Gabby Thomas of Mantorville comes from a “wrestling family.” With a two-time state wrestling champion in the house and sporty siblings, Thomas “tried everything from tennis to karate.”

Turns out singing and dancing are her thing. Thomas, a 2019 graduate of Kasson-Mantorville High School, will head to the American Musical and Dramatic Academy (AMDA) in Los Angeles this fall in pursuit of a bachelor of fine arts degree in musical theater.

Having participated in dance and choir, Thomas’ sophomore year coincided with the opening of the new KM performing arts auditorium. She found herself “hounding” her English teacher, who was directing the fall show, with questions about auditions. Thomas said she “overthought everything” but was overjoyed when she was cast in the lead of “The Sound of Music” as Maria.

After receiving the good news via a phone call, she screamed with joy. The director enjoyed hearing her happy cries as Thomas had forgotten to hang up the phone.

Spring of sophomore year, Thomas was cast as Ursula in “The Little Mermaid.” Her mom described this role as a “turning point” for her daughter. Previously, she had always been cast as a “good guy.” Playing Ursula meant Thomas was not boxed in or typecast. Her art teacher, Marilyn Fredrickson, said, “She is one of a kind who isn't afraid to 'take the road not taken' to express herself.”

After a successful high school performing career, Thomas was eager to pursue her education in the field. Last summer she trained for two weeks at the Boston Conservatory of Music, which she said was “a big step in training for my voice.” Thomas had several East Coast auditions that left her feeling discouraged. But she said she “totally rocked” her AMDA audition. Not only was she accepted, Thomas received a scholarship.

Keep your eye on Gabby Thomas. She’s bound to take the stage (or screen) by storm.

A commitment to service

Last month, St. Charles resident Alexandria Kvenvold, Ms. Heart of Global United, competed for the title of Ms. Elite Global United. This unique pageant emphasizes a commitment to service and community, specifically raising awareness of and funds for childhood cancer research. Beyond traditional elements such as an interview and evening wear, contestants work to serve others.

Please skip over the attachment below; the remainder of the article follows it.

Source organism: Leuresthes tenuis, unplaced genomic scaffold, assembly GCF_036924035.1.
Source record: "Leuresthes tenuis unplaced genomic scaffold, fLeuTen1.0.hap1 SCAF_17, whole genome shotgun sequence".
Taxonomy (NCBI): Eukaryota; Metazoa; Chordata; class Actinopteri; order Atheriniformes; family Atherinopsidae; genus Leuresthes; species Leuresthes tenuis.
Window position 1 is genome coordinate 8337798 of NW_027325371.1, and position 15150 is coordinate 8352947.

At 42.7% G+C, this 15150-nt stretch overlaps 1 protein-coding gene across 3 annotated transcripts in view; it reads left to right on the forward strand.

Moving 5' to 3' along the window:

During pageant week, in addition to rehearsals for the main event, Kvenvold and her fellow contestants spent evenings tying fleece blankets and packing “busy bags.” These items and others were donated to organizations including Wishes and More, the Ronald McDonald House and Brighter Tomorrows. Contestants also spent a day packing food for Feed My Starving Children.

Pageant participants are also asked to provide an item for a silent auction benefiting childhood cancer research. Kvenvold proudly shared that her item raised the most funds at the auction.

During the pageant, in an attempt to eliminate a focus on appearance, Kvenvold said all contestants simply wore jeans and a pageant T-shirt during their interview, which constituted 40% of each woman’s score.

Kvenvold was named first runner-up in her age division at the pageant and was also awarded Audience Favorite at the event. However, going into it, winning was never her ultimate goal. While she hoped to increase her score from previous competitions, represent her state well, and make friends, volunteerism is Kvenvold's ultimate goal. Over the past 10 years, she has committed over 2,300 hours towards community service.

“I love helping any charities or events that need my support,” Kvenvold said.

Colleen Timimi is a Rochester freelance writer. Seen & Heard highlights local people with interesting stories. Send tips to life@postbulletin.com.

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